SoHum vintners represented in the auction lots include the almost venerable Whitethorn Winery (among the first successful SoHum winemakers, anyway). They've donated a great red wine made with grapes from Hirsch Vineyards on the Sonoma Coast. Bottled in 2001, they figure it's at its best after five years, which means you can drink it right after you win the bid.

Then there's Elk Prairie Vineyard, from Fruitland Ridge, up above the Eel, a few miles from the Avenue of the Giants. They grow their own pinot noir grapes and handcraft around 700 cases of wine a year. They've offered a 2002 Pinot for the live auction and a gift basket for the silent auction with "everything needed for a night of wine."

Riverbend Cellars down in Myers Flat has a tempting package: An opportunity for you and a three friends to try their selection of wines and then have dinner at their restaurant, The Groves, where the food is excellent, or so I've heard.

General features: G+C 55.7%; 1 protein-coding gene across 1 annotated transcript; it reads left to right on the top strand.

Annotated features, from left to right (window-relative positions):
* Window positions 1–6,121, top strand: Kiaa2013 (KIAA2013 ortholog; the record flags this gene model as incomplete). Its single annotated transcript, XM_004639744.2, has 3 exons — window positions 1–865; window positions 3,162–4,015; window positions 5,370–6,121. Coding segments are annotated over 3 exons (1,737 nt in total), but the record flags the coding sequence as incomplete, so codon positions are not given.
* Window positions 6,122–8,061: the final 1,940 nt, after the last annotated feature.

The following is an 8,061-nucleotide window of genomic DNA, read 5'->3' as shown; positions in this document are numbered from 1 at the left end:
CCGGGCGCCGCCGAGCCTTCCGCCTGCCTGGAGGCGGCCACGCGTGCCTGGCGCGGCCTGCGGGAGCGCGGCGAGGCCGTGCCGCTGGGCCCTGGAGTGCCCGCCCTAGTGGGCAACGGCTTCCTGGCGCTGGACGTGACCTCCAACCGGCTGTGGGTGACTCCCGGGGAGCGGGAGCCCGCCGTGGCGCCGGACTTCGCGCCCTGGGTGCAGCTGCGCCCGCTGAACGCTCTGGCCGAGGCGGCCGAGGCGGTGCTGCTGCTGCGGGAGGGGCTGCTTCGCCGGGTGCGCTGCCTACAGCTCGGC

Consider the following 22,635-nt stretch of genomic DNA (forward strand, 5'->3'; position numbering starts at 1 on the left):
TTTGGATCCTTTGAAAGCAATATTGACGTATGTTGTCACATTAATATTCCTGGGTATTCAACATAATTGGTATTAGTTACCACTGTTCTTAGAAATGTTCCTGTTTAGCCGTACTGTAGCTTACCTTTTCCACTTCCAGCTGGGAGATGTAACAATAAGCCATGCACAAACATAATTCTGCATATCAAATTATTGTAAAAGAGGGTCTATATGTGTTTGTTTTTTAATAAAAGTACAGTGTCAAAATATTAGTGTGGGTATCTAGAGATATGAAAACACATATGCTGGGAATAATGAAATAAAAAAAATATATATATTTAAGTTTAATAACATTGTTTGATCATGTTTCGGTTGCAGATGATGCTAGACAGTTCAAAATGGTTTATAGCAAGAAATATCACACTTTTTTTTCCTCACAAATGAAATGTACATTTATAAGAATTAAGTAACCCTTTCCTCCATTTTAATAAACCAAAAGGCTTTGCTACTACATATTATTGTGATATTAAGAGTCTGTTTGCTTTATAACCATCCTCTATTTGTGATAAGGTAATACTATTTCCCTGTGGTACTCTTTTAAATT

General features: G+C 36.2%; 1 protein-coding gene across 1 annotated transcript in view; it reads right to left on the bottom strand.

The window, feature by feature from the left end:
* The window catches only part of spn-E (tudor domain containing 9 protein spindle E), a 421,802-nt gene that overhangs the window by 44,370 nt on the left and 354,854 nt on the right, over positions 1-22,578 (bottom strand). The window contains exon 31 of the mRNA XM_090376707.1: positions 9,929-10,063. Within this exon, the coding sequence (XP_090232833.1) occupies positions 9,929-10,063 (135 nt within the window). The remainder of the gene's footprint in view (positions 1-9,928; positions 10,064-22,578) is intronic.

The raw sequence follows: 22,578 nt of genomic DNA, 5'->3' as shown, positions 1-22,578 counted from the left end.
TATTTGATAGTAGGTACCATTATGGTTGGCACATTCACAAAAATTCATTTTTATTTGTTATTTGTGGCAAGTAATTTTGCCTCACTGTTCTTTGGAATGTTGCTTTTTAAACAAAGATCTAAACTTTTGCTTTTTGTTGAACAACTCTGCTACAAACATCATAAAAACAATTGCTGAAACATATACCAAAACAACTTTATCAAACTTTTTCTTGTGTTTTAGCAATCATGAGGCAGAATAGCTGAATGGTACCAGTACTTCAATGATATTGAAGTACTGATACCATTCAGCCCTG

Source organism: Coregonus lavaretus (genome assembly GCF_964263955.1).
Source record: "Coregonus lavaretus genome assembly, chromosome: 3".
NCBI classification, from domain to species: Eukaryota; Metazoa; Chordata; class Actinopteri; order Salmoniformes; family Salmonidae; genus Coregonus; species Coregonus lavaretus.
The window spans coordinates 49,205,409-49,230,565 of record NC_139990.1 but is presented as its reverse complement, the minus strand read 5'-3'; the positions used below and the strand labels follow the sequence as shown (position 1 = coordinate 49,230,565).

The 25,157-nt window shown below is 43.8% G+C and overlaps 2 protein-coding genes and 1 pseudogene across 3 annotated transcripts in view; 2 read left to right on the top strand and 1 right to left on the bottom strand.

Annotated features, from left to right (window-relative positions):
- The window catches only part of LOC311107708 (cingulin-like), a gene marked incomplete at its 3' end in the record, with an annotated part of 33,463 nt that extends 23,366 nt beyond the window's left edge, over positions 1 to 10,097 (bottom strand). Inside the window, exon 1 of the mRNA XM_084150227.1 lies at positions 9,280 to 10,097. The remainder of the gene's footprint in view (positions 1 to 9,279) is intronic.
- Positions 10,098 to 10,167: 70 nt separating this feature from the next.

From Eastern Humboldt we have organic wines, including a collection of bottles from Winnett Vineyards in Willow Creek and from Cabot Vineyards, run by young winemakers John and Kimberly Cabot in Orleans. The figure their 2003 Kimberly's Syrah, which will be on hand, is their "best wine yet."

As you might know by now, our publisher's husband, Bob Hodgson, is a winemaker, and since Fieldbrook Wine flows free at all company parties, I can testify that he makes excellent wine. Their auction lot? An afternoon of bocce ball at Fieldbrook Winery with Italian wine and hors d'oeuvres for 8 to 16 guests. As in the benefit for Mr. Kite, "a splendid time is guaranteed for all."

What would a local wine auction be without a sampling from the label that is Humboldt's premier wine success story? Behrens and Hitchcock grew out of a basement operation run by Les Behrens, founder of Folie Douce, and Joe Bob and Lily Hitchcock. The operation eventually outgrew the basement and finally Humboldt County, moving down to Napa Valley. Now they make wines that win raves, like the 2002 Behrens and Hitchcock Les Chats du Monde, which earned a 91-93 point rating from Wine Advocate, and their 2003 Behrens and Hitchcock Napa Valley Merlot, a merlot and cab blend that scored 88-91 points. Unfamiliar with the point system? Let's just say those are "A"s.